The University of Chicago Press is going to publish next month A Naked Singularity, a 700-page debut novel that Sergio De La Pava self-published in 2008, using Xlibris.
Interesting news, especially for a novel that appeared four years ago. And it’s news because? Because a “traditional” publisher, in this case a university press, will publish a work by an author who decided to publish his own novel when no one else would.
The news is now that his novel is given credibility for finally having been noticed by the myopic who wouldn’t notice it in manuscript form.
This is another reason self-publishing has become such a powerful tool for many authors. They can attract readers without relying on hidebound publishers who neglect so many worthy works.
It’s time that self-publishing and e-publishing shake off the stigma of desperation that traditional publishers still ascribe to them.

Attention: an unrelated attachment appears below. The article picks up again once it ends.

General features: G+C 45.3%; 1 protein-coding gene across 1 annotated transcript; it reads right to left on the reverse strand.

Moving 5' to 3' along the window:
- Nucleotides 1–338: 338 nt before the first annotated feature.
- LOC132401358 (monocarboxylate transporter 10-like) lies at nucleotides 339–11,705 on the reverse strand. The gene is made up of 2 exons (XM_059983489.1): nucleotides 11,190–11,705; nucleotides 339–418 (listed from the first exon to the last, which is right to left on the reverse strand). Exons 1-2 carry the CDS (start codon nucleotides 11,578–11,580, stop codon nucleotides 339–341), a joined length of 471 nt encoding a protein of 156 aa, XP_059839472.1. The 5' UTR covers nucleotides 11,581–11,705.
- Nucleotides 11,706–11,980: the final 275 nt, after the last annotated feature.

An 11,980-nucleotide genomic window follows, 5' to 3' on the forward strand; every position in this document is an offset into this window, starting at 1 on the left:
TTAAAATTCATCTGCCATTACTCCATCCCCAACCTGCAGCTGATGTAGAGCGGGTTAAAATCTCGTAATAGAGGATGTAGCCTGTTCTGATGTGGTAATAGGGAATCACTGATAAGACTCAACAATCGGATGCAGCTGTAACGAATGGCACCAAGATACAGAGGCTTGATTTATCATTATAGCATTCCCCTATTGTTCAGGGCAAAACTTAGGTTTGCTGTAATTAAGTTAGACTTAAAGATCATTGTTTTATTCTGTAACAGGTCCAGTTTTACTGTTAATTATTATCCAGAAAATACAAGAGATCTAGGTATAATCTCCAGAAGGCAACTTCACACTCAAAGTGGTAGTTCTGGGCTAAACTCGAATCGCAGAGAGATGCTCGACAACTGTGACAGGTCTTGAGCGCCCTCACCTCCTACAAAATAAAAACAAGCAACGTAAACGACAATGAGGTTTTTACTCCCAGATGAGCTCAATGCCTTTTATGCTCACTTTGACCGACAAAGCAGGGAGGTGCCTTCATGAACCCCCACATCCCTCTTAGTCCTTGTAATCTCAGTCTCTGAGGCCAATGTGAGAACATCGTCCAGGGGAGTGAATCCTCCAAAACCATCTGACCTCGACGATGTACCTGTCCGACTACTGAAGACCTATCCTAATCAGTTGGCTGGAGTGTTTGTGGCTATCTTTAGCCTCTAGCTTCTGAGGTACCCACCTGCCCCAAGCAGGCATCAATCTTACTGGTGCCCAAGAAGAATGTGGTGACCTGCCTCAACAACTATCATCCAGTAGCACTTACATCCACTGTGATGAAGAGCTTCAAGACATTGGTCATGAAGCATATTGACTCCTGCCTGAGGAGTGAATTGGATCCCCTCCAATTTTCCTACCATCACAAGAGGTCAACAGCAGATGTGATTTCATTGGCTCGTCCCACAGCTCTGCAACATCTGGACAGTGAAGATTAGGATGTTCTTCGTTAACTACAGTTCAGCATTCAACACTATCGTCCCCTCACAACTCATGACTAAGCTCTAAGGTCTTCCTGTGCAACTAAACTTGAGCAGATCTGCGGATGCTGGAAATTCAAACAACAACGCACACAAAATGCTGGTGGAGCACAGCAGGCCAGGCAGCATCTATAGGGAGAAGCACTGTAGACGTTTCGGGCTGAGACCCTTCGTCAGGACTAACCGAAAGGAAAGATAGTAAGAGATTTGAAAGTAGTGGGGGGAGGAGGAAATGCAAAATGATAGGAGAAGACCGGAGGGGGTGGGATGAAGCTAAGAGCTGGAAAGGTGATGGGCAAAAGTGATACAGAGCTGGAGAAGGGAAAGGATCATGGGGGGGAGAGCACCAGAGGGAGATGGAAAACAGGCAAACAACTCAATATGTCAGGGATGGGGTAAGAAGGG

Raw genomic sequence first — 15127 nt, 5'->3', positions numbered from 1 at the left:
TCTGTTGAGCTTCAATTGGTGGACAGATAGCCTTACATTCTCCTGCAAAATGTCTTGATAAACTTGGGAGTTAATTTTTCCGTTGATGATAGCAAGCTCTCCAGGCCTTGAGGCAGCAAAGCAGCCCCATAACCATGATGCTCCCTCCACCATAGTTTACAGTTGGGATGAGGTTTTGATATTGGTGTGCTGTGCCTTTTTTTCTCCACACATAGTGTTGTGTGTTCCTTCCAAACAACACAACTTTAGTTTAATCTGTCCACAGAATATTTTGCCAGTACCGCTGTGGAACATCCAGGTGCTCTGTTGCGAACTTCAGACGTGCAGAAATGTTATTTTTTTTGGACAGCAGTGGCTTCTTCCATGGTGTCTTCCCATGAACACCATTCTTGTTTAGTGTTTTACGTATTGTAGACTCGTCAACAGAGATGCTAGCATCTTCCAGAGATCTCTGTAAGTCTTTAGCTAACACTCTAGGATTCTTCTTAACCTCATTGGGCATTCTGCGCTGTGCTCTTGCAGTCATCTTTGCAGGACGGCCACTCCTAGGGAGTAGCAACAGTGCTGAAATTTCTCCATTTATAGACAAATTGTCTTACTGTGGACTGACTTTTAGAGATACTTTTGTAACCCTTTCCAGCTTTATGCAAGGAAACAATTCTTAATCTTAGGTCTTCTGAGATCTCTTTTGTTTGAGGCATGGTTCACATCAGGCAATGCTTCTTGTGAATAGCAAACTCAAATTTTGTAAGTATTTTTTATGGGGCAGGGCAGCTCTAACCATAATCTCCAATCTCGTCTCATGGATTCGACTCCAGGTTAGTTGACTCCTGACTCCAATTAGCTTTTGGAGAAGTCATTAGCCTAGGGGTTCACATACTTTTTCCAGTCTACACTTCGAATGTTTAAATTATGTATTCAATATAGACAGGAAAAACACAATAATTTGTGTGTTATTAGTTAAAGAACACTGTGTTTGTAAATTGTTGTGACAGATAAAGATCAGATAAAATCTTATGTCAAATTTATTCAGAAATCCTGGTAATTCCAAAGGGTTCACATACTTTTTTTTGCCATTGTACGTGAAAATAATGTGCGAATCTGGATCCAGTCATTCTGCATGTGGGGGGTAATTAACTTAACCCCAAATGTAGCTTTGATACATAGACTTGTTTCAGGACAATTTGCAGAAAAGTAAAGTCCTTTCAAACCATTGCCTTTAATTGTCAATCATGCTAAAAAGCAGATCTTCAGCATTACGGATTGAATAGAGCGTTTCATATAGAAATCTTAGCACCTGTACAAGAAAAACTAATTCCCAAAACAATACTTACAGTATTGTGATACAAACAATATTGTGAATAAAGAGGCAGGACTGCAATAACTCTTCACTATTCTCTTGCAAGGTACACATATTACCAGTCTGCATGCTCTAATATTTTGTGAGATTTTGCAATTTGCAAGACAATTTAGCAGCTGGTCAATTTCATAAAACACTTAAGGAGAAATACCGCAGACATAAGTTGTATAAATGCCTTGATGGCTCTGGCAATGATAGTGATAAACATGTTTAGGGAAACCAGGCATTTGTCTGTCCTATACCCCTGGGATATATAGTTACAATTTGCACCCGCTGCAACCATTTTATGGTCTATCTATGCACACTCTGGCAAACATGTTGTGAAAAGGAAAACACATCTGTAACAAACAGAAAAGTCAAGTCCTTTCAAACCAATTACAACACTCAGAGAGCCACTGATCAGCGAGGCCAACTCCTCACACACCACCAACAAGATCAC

As one comment said, in the GalleyCat piece that announced this deal, “It’s interesting that the only self-publishing stories that make it to this level of media visibility are the ones that result in a traditional publishing deal.”
Just because a university press finally got around to noticing a self-published book doesn’t make that book any better. It makes the university press seem behind the curve. Where were the editors when the author was shopping the book.
This reminds me of a call for comments from an online site (think Huffington Post or something like that you know one of the news-aggregators that offer comments) that requested readers’ recommendations of the best books they’d read during the year. But the writer insisted that these books be ones that were published by traditional publishers and, if I recall correctly, the writer also said the article wouldn’t include “self-published fan fiction vampire-romance-pirate-thriller books.” This was a comment from a writer for an “online” journal, not a “traditional” paper â€“ and obviously the writer didn’t see the irony of such stupid exclusivity in an age when the bulk of information is dispersed and consumed online. That includes books.
As someone who is probably building a platform for his or her work, and thus attracting an audience for your ideas, you don’t need the imprimatur of a university press to validate your ideas. You’ve got the audience for that already. If only traditional publishers realized that.
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